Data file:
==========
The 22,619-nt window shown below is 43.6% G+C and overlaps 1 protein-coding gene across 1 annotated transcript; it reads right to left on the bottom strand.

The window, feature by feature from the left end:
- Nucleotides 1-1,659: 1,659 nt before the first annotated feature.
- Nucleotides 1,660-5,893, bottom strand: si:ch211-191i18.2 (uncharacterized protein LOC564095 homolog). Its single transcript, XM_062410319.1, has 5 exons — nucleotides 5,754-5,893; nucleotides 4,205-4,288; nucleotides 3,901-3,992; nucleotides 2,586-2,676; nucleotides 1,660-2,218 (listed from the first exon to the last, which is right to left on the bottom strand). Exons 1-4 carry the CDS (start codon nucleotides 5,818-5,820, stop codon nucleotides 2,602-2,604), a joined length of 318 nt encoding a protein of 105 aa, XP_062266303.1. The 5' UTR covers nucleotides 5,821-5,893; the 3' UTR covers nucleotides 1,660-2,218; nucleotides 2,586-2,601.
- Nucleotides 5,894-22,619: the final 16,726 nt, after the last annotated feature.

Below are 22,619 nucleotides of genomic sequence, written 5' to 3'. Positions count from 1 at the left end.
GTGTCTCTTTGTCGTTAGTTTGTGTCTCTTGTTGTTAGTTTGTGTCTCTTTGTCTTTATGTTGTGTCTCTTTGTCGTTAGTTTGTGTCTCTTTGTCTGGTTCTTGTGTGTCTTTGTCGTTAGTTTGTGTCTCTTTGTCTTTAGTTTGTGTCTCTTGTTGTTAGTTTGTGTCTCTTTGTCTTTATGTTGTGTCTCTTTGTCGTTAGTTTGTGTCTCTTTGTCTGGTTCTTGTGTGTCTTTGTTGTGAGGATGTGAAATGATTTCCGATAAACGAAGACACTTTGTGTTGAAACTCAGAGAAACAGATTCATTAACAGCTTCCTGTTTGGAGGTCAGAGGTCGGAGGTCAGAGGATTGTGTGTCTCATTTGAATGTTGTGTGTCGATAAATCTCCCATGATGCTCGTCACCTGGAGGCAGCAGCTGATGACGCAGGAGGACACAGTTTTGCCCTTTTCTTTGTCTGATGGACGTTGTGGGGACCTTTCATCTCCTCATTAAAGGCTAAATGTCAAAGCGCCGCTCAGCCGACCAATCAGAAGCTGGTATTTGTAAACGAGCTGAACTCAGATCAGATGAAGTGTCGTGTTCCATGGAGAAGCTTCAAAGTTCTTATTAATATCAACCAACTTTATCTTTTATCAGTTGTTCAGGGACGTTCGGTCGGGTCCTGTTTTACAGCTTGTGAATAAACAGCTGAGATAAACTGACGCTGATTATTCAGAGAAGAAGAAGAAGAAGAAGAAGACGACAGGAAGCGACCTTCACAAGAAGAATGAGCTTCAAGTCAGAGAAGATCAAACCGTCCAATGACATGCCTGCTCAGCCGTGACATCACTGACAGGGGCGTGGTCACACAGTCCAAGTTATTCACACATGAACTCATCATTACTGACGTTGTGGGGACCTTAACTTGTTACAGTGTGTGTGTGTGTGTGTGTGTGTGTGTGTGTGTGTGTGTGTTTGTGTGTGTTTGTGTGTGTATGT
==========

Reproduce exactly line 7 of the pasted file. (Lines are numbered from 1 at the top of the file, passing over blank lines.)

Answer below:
GTGTCTCTTTGTCGTTAGTTTGTGTCTCTTGTTGTTAGTTTGTGTCTCTTTGTCTTTATGTTGTGTCTCTTTGTCGTTAGTTTGTGTCTCTTTGTCTGGTTCTTGTGTGTCTTTGTCGTTAGTTTGTGTCTCTTTGTCTTTAGTTTGTGTCTCTTGTTGTTAGTTTGTGTCTCTTTGTCTTTATGTTGTGTCTCTTTGTCGTTAGTTTGTGTCTCTTTGTCTGGTTCTTGTGTGTCTTTGTTGTGAGGATGTGAAATGATTTCCGATAAACGAAGACACTTTGTGTTGAAACTCAGAGAAACAGATTCATTAACAGCTTCCTGTTTGGAGGTCAGAGGTCGGAGGTCAGAGGATTGTGTGTCTCATTTGAATGTTGTGTGTCGATAAATCTCCCATGATGCTCGTCACCTGGAGGCAGCAGCTGATGACGCAGGAGGACACAGTTTTGCCCTTTTCTTTGTCTGATGGACGTTGTGGGGACCTTTCATCTCCTCATTAAAGGCTAAATGTCAAAGCGCCGCTCAGCCGACCAATCAGAAGCTGGTATTTGTAAACGAGCTGAACTCAGATCAGATGAAGTGTCGTGTTCCATGGAGAAGCTTCAAAGTTCTTATTAATATCAACCAACTTTATCTTTTATCAGTTGTTCAGGGACGTTCGGTCGGGTCCTGTTTTACAGCTTGTGAATAAACAGCTGAGATAAACTGACGCTGATTATTCAGAGAAGAAGAAGAAGAAGAAGAAGACGACAGGAAGCGACCTTCACAAGAAGAATGAGCTTCAAGTCAGAGAAGATCAAACCGTCCAATGACATGCCTGCTCAGCCGTGACATCACTGACAGGGGCGTGGTCACACAGTCCAAGTTATTCACACATGAACTCATCATTACTGACGTTGTGGGGACCTTAACTTGTTACAGTGTGTGTGTGTGTGTGTGTGTGTGTGTGTGTGTGTGTGTGTTTGTGTGTGTTTGTGTGTGTATGT